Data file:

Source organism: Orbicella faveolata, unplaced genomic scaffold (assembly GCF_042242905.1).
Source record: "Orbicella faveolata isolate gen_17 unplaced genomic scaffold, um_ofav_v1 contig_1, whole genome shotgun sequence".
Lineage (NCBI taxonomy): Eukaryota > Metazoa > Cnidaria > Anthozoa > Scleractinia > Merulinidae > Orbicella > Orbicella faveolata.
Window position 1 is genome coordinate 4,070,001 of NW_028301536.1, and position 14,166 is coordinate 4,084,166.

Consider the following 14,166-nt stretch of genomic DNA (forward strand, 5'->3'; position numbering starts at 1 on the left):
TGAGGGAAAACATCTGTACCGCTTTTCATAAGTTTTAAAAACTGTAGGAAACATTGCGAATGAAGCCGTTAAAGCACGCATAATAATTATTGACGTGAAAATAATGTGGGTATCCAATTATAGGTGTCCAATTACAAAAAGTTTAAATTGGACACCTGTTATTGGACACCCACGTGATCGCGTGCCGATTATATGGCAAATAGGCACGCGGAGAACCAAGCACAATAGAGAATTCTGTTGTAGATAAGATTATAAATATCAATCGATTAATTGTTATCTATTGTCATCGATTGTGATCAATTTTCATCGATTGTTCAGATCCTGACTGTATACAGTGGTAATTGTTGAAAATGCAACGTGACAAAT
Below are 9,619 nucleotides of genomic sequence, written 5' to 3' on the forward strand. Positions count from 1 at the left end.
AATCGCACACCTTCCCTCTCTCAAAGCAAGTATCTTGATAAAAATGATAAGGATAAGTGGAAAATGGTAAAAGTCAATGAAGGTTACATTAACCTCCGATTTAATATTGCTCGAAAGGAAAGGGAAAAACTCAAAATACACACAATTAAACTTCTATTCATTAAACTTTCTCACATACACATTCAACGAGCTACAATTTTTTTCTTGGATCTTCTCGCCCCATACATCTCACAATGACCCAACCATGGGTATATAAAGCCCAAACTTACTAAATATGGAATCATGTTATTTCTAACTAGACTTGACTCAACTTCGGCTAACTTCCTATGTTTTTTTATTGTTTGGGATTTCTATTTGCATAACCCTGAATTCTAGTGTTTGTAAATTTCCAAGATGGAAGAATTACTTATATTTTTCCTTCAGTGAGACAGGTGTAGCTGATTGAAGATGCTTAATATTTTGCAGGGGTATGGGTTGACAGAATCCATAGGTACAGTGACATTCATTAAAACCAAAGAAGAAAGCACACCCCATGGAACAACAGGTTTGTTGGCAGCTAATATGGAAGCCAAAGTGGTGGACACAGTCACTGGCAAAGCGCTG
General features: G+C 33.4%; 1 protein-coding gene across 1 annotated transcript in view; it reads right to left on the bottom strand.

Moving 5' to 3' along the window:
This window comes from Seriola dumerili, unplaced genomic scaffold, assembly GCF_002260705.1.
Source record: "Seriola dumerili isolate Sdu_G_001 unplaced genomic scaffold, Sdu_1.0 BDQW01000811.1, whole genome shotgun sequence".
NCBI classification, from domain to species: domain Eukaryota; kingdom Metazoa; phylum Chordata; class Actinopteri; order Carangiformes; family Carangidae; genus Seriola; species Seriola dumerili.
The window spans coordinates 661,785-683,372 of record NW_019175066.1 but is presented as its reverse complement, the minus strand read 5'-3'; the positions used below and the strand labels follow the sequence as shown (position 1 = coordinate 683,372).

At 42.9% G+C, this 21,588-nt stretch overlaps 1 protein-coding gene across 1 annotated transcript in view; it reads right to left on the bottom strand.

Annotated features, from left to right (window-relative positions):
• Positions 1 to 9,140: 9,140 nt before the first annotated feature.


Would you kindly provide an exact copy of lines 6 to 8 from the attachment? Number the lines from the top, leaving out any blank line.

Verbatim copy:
TGAGGGAAAACATCTGTACCGCTTTTCATAAGTTTTAAAAACTGTAGGAAACATTGCGAATGAAGCCGTTAAAGCACGCATAATAATTATTGACGTGAAAATAATGTGGGTATCCAATTATAGGTGTCCAATTACAAAAAGTTTAAATTGGACACCTGTTATTGGACACCCACGTGATCGCGTGCCGATTATATGGCAAATAGGCACGCGGAGAACCAAGCACAATAGAGAATTCTGTTGTAGATAAGATTATAAATATCAATCGATTAATTGTTATCTATTGTCATCGATTGTGATCAATTTTCATCGATTGTTCAGATCCTGACTGTATACAGTGGTAATTGTTGAAAATGCAACGTGACAAAT
Below are 9,619 nucleotides of genomic sequence, written 5' to 3' on the forward strand. Positions count from 1 at the left end.
AATCGCACACCTTCCCTCTCTCAAAGCAAGTATCTTGATAAAAATGATAAGGATAAGTGGAAAATGGTAAAAGTCAATGAAGGTTACATTAACCTCCGATTTAATATTGCTCGAAAGGAAAGGGAAAAACTCAAAATACACACAATTAAACTTCTATTCATTAAACTTTCTCACATACACATTCAACGAGCTACAATTTTTTTCTTGGATCTTCTCGCCCCATACATCTCACAATGACCCAACCATGGGTATATAAAGCCCAAACTTACTAAATATGGAATCATGTTATTTCTAACTAGACTTGACTCAACTTCGGCTAACTTCCTATGTTTTTTTATTGTTTGGGATTTCTATTTGCATAACCCTGAATTCTAGTGTTTGTAAATTTCCAAGATGGAAGAATTACTTATATTTTTCCTTCAGTGAGACAGGTGTAGCTGATTGAAGATGCTTAATATTTTGCAGGGGTATGGGTTGACAGAATCCATAGGTACAGTGACATTCATTAAAACCAAAGAAGAAAGCACACCCCATGGAACAACAGGTTTGTTGGCAGCTAATATGGAAGCCAAAGTGGTGGACACAGTCACTGGCAAAGCGCTG